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The queens we use would not excite you ...

Discussion in 'Sports and News' started by Football_Bat, Mar 17, 2007.

  1. Football_Bat

    Football_Bat Well-Known Member


    At UT-Dallas, chess keeping athletics in checkmate
    Eds: Also moved in advance. Moving on general news and sports services.
    AP Photos of March 15: DN106-108
    Associated Press Writer
    RICHARDSON, Texas (AP) — In the physics building at the University of Texas at Dallas, there’s a windowless office with two chairs and a wobbly table — more resources than most small suburban colleges would bother providing an after-school chess club.
    But when it comes to chess here, Room 2.310 in Founders Hall is just the start.
    At a school without football and a Division III sports program perpetually fighting obscurity, the chess team has evolved from being as relevant as a French club to an influential, brand-exposing billboard for UT-Dallas with a $109,000 budget — more than three times what the school gives to men’s basketball.
    The financial blessing has made UT-Dallas, favored to win its third title in the final four of collegiate chess that begins March 24, a unique chess power that’s as internationally attractive to teenage chess masters as Duke and North Carolina are to prep basketball’s elite.
    In 10 years, a club that began with occasional games run by a humanities professor now has a full-time director with a bigger paycheck than several head coaches on campus. The team also has a salaried instructor from the former Yugoslavia and a supply of full scholarships to use as bait in its year-round recruiting.
    “For all the PR they get out of us, I think (the university) gets a pretty good return,” said Jim Stallings, the chess director whose career in marketing is more valuable to his new job than his interest in the game.
    A prominent engineering school with about 15,000 students, UT-Dallas hitched its wagon to chess with hopes of making a board game often used as a nerdy punch line into a symbol of the school’s intellectual stature — even if, in the words of undergraduate dean Michael Coleman, “We don’t want to be snobs.”
    The school’s chess players include two grandmasters — the game’s highest ranking — and are as predictable in their bookish qualities as height on a basketball team. The roster is filled with foreign-born students from countries such as India and Serbia who study computer science and finance. To that end, it’s a naturally brainy group: The collective grade point average of its freshmen is a point higher than the school average.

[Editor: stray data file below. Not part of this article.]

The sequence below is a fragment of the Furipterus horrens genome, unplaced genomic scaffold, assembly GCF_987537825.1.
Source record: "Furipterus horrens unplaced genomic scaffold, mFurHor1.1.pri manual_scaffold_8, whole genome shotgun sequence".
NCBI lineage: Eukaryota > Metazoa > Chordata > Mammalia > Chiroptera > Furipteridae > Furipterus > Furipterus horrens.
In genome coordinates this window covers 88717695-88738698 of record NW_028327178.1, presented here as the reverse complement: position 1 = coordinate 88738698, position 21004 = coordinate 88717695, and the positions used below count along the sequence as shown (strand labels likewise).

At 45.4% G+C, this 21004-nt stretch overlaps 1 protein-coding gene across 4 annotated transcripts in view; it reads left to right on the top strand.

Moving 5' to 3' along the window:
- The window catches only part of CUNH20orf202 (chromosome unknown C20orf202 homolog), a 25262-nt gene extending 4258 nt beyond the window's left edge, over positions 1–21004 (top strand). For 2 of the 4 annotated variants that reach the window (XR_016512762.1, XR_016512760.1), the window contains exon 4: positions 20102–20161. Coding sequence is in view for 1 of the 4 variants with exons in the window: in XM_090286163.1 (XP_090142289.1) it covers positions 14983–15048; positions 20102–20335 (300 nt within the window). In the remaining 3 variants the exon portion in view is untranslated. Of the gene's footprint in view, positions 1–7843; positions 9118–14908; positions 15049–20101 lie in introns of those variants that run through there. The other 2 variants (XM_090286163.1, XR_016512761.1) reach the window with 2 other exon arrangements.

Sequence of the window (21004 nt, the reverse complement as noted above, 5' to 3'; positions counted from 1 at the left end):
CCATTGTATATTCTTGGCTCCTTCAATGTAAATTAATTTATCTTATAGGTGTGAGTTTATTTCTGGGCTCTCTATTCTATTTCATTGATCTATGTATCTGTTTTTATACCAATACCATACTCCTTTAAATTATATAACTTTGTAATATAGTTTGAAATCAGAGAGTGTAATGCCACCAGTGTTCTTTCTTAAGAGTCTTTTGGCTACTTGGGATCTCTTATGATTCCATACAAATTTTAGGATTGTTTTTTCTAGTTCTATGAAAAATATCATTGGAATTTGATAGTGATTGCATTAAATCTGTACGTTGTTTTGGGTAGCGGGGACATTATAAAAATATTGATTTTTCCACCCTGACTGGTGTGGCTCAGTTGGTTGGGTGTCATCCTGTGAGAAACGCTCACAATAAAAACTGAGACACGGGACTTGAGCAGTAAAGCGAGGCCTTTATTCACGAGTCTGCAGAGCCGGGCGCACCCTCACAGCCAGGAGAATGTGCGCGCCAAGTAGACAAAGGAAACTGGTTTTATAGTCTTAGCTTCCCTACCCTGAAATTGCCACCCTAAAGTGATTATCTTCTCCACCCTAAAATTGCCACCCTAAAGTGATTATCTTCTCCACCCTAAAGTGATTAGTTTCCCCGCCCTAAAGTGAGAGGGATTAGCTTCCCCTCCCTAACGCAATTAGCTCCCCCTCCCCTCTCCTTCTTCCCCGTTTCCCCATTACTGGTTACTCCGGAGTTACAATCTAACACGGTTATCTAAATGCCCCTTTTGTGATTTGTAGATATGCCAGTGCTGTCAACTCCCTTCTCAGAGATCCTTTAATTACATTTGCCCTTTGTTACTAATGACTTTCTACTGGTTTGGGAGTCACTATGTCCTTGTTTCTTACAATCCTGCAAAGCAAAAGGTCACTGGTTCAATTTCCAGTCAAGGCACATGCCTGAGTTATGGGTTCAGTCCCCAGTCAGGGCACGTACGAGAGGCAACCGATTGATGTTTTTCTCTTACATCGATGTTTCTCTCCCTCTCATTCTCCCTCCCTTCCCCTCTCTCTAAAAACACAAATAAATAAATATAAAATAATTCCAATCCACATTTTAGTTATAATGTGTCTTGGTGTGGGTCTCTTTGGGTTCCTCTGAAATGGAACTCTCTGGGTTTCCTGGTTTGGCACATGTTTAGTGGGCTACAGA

But there’s eye rolling at the suggestion that they’re, you know, just dorky introverts.
    “We hang out, go to parties, play poker,” said Dmitri Schneider, a senior who is an international master from New York. “You know, stuff that normal college kids would do.”
    Coleman, who has been at UT-Dallas since the 1970s, has seen the school mushroom from a few research buildings flush with graduate students into a four-year school with one of the top academic reputations in the state. He’s confident the resources given to the chess team is a small price to pay for the exposure.
    “It’s not big money compared to lots of institutions,” Coleman said. “But it’s important money for us. Over 10 years I’ve come to the conclusion that it’s money well spent.”
    That money also is necessary for UT-Dallas to compete with the University of Maryland-Baltimore County, the nation’s other chess power. UMBC, which also offers scholarships and pours similar resources into its team, has won the last four titles and will play for a fifth straight at the weekend tournament held near the Dallas-Fort Worth International Airport.
    It’s a streak that Rade Milovanovic, the UT-Dallas coach and an international master himself, says “needs to come to an end.” His biggest decision is which members of the team to use in the tournament.
    “It’s just like basketball, where a coach chooses the six players he wants to use,” he said.
    Milovanovic then paused, as though his king was about to be captured.
    “I mean five.”
    On the Net:
  2. I said that very thing last night.
  3. jgmacg

    jgmacg Guest

    Because there's no Games Wire?
  4. John

    John Well-Known Member

    I wonder the same thing about poker stories.
  5. BYH

    BYH Active Member

    I get my kicks above the waistline, sunshine.
  6. Freelance Hack

    Freelance Hack Active Member

    What? Did your syndicated bridge column not come through properly?
  7. Bubbler

    Bubbler Active Member

    Nice Murray Head reference.
  8. dooley_womack1

    dooley_womack1 Well-Known Member

    So you better go back to your bars, your temples, your massage parlors....

    The play Chess was one of the conspicuous victims of the end of the Cold War. It's so quaint as to be incapable of being revived on Broadway or in London.
  9. BYH

    BYH Active Member

    What if its performed to ABBA songs? Would that work?
  10. dooley_womack1

    dooley_womack1 Well-Known Member

    Fernando would kinda fit an espionage theme, but Super Trooper and Take a Chance on Me? Not so much.
  11. Boomer7

    Boomer7 Active Member

    If it were presented as a slice of '80s retro, it might work. Don't think it got its full due in this country 20 years ago, unfortunately.
  12. HejiraHenry

    HejiraHenry Well-Known Member


    I worked with a guy who was obsessed with that soundtrack.
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